- Recent teen death in Florida has experts concerned about water safety
- Ten people die every day from unintentional drowning in the United States
- Approximately 35% of Americans know how to swim, expert says
- One of the most subtle forms of drowning is called "shallow water blackout"
As adults we're told time and again to keep a close eye on young children around water. Most kids who drown are under the age of 4 -- toddlers who accidentally fall into water too deep.
They can drown in minutes in less than 2 inches of water.
But the recent death of a 13-year-old at a pool in Florida has experts concerned about water safety for pre-teens and adolescents.
Anthony Johnson had been playing in a pool at Disney's Pop Century Resort on Sunday. Relatives told CNN affiliate WFTV that Anthony was jumping in and out with friends when they noticed him missing, and pulled him out of the water within minutes.
The boy died Tuesday morning, according to the Orange County Sheriff's Office. Police are still investigating his death.
Ten people die every day from unintentional drowning in the United States, making it the fifth-leading cause of unintentional injury death, according to the Centers for Disease Control and Prevention. About 20% are under the age of 14. Nearly 80% are male.
"The first thing to remember is that drowning doesn't just happen," says Alison Osinski, water safety expert and president of Aquatic Consulting Services. "Something always precipitates drowning."
Only about 35% of Americans know how to swim, and only 2% to 7% swim well, Osinski says. Teens are particularly susceptible to peer pressure and often go past their limits. Exhaustion or disorientation under water could cause a weak swimmer to panic.
In this case, the swimmer would go through the stages of what lifeguards call an "active drowning," Osinski says. The word "active" may be misleading, as active drowning is nothing like what you usually see on TV.
In an active drowning, a swimmer is at or below eye level at the surface of the water for about 10 to 20 seconds. The head is tilted back to get air. The eyes are either wide open or tightly shut. The mouth is often in an "O" shape from shock.
"You're not drowning if you can call for help," Osinski says.
After about 20 seconds, the swimmer will start to sink and will hold his breath underwater for anywhere from 30 to 90 seconds. If rescued during this time, the swimmer usually will be fine.
After 90 seconds, Osinski says, a swimmer will black out. At this point, things get dicey. If a swimmer is resuscitated after the four-minute mark, there's a high risk of brain damage.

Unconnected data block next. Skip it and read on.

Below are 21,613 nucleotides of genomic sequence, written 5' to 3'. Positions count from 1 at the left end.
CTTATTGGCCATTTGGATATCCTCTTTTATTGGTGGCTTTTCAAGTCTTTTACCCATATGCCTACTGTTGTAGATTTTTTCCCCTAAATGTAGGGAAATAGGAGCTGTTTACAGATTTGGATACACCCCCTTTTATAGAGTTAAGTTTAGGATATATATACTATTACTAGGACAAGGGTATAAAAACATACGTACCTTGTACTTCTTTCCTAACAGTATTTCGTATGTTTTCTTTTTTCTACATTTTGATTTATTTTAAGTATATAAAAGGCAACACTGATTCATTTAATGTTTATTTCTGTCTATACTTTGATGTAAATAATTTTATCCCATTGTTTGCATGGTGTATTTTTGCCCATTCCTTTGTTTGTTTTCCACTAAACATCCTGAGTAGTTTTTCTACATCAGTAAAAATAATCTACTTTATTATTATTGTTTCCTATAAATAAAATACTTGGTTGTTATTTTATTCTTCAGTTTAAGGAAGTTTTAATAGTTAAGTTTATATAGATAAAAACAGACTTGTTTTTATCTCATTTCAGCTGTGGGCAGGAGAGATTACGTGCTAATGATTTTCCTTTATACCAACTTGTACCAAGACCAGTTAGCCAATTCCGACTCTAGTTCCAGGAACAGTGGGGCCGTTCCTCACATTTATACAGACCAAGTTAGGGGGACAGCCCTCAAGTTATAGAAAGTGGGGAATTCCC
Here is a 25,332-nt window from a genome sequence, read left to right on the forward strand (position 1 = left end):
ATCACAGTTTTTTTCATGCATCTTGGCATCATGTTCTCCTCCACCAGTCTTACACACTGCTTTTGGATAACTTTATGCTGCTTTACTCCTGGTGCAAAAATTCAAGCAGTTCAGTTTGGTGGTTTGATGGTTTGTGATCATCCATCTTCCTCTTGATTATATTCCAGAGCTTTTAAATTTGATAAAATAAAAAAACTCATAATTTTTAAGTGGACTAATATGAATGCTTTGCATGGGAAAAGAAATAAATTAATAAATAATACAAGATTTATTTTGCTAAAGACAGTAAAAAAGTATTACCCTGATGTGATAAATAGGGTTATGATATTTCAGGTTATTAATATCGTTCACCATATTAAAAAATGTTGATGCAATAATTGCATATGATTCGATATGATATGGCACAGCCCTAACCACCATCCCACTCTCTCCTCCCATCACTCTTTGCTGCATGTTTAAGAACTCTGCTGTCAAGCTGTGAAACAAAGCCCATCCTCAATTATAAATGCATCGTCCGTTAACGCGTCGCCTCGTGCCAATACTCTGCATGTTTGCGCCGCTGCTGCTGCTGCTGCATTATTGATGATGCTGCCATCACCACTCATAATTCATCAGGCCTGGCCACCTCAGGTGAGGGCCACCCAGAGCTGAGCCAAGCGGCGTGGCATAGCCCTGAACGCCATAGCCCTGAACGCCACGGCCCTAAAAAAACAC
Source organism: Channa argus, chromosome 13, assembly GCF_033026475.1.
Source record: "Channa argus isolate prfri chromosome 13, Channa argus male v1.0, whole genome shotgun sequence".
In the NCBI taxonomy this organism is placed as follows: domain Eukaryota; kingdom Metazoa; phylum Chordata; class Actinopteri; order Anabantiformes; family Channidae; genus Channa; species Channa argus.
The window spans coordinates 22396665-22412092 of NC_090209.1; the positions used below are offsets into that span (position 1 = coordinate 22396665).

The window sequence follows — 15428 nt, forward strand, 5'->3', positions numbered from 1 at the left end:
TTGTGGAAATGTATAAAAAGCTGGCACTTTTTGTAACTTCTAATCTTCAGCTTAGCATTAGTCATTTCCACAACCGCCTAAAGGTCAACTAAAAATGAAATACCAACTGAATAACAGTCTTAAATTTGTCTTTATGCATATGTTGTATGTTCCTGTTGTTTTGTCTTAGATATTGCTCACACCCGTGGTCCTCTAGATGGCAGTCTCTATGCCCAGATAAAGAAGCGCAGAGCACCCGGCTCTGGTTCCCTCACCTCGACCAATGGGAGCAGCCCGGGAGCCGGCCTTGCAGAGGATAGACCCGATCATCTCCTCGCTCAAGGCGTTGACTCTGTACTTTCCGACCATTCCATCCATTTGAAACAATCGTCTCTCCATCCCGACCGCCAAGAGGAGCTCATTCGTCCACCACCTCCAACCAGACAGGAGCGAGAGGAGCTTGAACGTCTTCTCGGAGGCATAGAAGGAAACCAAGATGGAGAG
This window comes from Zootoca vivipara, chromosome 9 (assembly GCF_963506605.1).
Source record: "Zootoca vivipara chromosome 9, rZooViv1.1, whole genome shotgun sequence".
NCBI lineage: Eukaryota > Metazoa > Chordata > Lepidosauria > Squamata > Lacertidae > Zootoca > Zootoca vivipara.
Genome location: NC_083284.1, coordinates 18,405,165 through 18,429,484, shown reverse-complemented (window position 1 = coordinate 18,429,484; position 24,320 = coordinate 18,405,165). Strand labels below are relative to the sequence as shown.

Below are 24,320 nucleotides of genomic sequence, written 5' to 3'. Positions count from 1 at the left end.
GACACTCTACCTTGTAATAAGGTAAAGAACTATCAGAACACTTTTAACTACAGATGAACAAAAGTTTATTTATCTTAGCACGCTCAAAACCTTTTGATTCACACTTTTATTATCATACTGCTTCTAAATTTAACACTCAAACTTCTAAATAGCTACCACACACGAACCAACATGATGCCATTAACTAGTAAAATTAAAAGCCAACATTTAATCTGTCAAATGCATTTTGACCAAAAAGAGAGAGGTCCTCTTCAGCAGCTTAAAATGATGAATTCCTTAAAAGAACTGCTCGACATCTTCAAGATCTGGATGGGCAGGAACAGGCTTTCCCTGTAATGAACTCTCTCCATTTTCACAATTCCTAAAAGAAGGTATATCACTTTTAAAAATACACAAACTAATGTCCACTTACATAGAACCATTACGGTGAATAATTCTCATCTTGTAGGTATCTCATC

Drowning also can be caused by trauma or a medical condition, Osinski says.
Diving into shallow water could result in paralysis from a spinal injury. Experts also look for unknown heart issues in sudden drowning cases. People with epilepsy or seizure disorders are also at high-risk.
Osinski says one of the most subtle forms of drowning is called "shallow water blackout."
Typically, a person holding his breath will be triggered to breathe when his CO2 levels get high. But if a swimmer is holding his breath for a long time while exhaling underwater, or is going underwater repeatedly, his CO2 levels are lowered. When that happens, the brain's built-in alarm to breathe doesn't go off, despite a lack of oxygen.
"You can't tell when they go unconscious, until it's too late," Osinski says.
Osinski has videos of teens drowning that were recorded on their friends' phones. The most common phrase she hears from witnesses is: "I thought they were just fooling around."
Connie Harvey, aquatics manager for the American Red Cross, says people of all ages need to understand the risks associated with water. "People need to know how to swim well, they need to know how to behave safely, and make good choices for where they swim."
More than half of drowning deaths in people older than 15 occur outside of pools, according to the CDC. And alcohol is involved in 70% of cases.
Parents should set expectations for teens around water ahead of time, Harvey says. No one should be allowed to swim alone, even if they are a strong swimmer. Following the rules of a pool is also key: no running, no horseplay, no diving into shallow water. And the Red Cross recommends against any type of breath-holding competition.
Teens should know their own limits, Harvey says, and not follow stronger swimmers without help.
"We talk about the dangerous TOOs -- too far, too long," she says.
If teens are swimming in a natural body of water like a lake or river, they should use the rule "feet first, first time" to prevent spinal injuries. And when the sun stops shining, swimmers should stop swimming.
Harvey's final rule is the most important: learn how to swim. The Red Cross and many local swim organizations offer lessons for children as young as 6 months old and their parents.
People should feel confident in whatever water environment they're in, Harvey says, whether it's a wave pool at a water park or a river with a strong current. No one should swim alone and, if possible, always swim under the watchful eye of a certified lifeguard.
Last but not least, if you do get yourself or a friend in trouble, know how to get help. Learn CPR and get training on an automated external defibrillator, or AED. Be aware of reach poles or buoys that can be thrown to help a drowning swimmer, Harvey says, and call 911 at the first sign of an emergency.